Joe Biden Not Viewed as Strong Leader by Most Americans: Poll

Most American voters don't believe President Joe Biden is a strong leader, according to a new poll that was conducted as the crisis in Ukraine began to unfold.

A Fox News poll published on February 24 found that 61 percent of registered voters didn't think the president is a strong leader, while just 36 percent believed that he is.

The survey was carried out from February 19 to 22 as the Biden administration grappled with the emerging crisis in Ukraine. Russian President Vladimir Putin recognized two breakaway regions in eastern Ukraine on February 21 and Biden announced an initial tranche of sanctions the following day.

The poll was conducted for Fox News under the direction of Beacon Research and Shaw & Company Research among 1,001 registered voters and had a margin of error of +/-3 percent.

Fox News polling enjoys an A rating from poll tracker FiveThirtyEight.

A previous Fox News poll conducted from September 12 to 15, 2021, found that 45 percent of respondents believed Biden was a strong leader compared to 53 percent who did not.

The February poll also asked registered voters whether they believed Biden had been tough enough on Russia, with 56 percent saying he hadn't been tough enough. A further 29 percent said he had been about right on Russia and 8 percent said he had been too tough, while 6 percent didn't know.

There is also widespread concern about the situation in Ukraine as 26 percent of respondents said they were extremely concerned and 40 percent said they were very concerned. A further 24 percent said they were not very concerned and 8 percent were not concerned at all.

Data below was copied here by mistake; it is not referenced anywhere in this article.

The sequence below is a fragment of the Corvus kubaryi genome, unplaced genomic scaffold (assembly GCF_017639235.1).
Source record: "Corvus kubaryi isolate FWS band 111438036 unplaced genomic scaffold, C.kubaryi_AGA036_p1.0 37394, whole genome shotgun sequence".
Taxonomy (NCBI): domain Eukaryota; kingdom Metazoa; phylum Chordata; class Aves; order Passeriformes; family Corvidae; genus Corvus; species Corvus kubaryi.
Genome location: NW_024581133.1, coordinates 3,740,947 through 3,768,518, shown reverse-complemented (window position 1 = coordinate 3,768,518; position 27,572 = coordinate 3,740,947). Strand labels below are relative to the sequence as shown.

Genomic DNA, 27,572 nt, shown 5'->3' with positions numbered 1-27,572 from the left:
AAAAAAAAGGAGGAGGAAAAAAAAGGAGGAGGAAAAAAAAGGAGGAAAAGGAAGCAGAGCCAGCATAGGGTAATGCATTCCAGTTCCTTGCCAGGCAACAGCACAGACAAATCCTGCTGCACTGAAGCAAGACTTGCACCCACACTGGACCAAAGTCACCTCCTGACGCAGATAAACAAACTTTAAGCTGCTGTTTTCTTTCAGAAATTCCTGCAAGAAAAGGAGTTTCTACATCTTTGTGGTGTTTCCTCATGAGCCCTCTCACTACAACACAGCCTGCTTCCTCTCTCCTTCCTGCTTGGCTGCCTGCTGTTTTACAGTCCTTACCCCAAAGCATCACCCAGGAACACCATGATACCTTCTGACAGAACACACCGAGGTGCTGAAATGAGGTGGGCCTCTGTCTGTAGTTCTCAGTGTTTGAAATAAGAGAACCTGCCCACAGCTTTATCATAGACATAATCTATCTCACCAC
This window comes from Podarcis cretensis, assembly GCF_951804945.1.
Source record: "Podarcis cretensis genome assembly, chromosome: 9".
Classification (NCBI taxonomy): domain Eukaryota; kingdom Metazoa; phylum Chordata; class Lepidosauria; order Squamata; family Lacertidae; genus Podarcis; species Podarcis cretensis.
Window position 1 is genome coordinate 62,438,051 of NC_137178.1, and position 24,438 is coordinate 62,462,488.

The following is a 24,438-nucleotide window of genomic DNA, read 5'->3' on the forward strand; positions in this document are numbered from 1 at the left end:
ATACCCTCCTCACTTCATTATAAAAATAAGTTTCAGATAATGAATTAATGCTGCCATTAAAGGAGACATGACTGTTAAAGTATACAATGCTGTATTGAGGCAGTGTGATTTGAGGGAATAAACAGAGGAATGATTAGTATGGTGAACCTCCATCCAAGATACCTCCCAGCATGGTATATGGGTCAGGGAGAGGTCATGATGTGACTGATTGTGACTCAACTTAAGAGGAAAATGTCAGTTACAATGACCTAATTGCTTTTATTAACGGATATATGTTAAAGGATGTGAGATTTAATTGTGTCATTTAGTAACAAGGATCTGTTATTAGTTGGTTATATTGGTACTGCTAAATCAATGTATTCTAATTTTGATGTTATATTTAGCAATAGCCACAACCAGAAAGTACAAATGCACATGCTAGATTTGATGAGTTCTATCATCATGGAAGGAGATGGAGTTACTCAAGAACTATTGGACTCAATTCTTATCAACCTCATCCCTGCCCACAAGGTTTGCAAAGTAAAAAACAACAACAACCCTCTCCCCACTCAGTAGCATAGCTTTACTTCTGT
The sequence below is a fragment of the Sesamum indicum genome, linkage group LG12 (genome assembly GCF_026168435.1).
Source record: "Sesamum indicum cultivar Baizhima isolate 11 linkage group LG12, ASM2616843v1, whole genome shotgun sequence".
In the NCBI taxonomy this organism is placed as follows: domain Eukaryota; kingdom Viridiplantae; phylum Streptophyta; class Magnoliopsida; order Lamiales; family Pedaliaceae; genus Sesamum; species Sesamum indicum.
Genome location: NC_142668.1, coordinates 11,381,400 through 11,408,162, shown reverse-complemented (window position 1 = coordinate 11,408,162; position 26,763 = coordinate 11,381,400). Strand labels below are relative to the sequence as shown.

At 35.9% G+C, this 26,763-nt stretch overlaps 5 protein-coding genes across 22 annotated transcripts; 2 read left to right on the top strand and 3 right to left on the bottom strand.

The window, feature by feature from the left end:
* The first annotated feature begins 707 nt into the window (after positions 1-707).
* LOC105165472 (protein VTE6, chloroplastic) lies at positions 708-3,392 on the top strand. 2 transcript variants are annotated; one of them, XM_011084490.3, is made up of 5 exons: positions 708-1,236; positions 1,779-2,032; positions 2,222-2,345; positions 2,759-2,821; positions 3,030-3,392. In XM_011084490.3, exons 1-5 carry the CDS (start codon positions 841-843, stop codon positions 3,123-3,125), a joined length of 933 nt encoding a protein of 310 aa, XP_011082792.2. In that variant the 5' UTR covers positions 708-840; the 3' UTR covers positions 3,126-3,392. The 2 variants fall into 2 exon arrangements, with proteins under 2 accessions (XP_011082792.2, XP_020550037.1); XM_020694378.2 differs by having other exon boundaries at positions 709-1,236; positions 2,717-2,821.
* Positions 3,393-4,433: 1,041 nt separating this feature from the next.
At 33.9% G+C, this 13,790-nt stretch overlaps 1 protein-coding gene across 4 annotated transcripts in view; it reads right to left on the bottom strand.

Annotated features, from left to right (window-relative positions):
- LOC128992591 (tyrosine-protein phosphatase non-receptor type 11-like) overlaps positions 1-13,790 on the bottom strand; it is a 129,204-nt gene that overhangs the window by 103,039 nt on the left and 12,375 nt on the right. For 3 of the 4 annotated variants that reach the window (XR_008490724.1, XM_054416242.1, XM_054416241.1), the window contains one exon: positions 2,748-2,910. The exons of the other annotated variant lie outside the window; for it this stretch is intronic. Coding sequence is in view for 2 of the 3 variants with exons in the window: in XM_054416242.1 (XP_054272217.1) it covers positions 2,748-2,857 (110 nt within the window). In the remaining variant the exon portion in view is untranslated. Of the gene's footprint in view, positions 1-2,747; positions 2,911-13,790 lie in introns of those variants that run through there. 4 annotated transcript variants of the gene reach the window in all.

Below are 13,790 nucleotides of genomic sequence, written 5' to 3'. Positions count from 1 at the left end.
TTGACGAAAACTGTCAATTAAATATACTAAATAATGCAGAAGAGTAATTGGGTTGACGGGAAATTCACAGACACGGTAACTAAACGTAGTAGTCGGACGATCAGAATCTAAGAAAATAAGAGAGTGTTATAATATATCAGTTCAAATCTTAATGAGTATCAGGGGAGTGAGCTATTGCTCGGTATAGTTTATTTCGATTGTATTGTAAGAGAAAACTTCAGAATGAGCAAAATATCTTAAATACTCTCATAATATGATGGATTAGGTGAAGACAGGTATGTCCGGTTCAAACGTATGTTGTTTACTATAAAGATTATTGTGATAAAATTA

Registered voters broadly believed the situation in Ukraine mattered. Thirty-five percent of respondents said it matters a great deal, while 40 percent said it matters "some." Just 14 percent said it didn't matter much and 7 percent answered that it didn't matter at all.

The Fox News poll was conducted during a crucial few days for the Ukraine crisis, but before Putin authorized what he described as a "special military operation" and the Ukrainian government quickly identified as a "full-scale invasion."

On February 21, Putin ordered Russian troops into the two breakaway regions - the self-proclaimed Luhansk People's Republic and Donetsk People's Republic - and Biden responded the same day, issuing economic sanctions against those regions.

Biden imposed further sanctions on Russia on February 22, including prohibiting the purchase of Russia's sovereign debt. Nonetheless, Putin launched an attack on Ukraine late on Wednesday night U.S. time and the fighting is ongoing.

The president announced further sanctions in an address on Thursday, but has faced a backlash for not imposing sanctions on Vladimir Putin himself. Some believe Biden should be doing more to cut Russia off from the Society for Worldwide Interbank Financial Telecommunication (SWIFT) banking system.

The new sanctions target Russia's four largest banks and also prevent Russia from importing certain U.S.-made technologies, including semiconductors, telecommunications, encryption security, lasers, navigation and maritime technologies.

Newsweek has asked the White House for comment.

Biden Delivers Remarks About Russia and Ukraine
U.S. President Joe Biden delivers remarks about Russia's “unprovoked and unjustified" military invasion of neighboring Ukraine in the East Room of the White House on February 24, 2022, in Washington, DC. A new poll from Fox News shows most registered voters don't believe Biden is a strong leader. Drew Angerer/Getty Images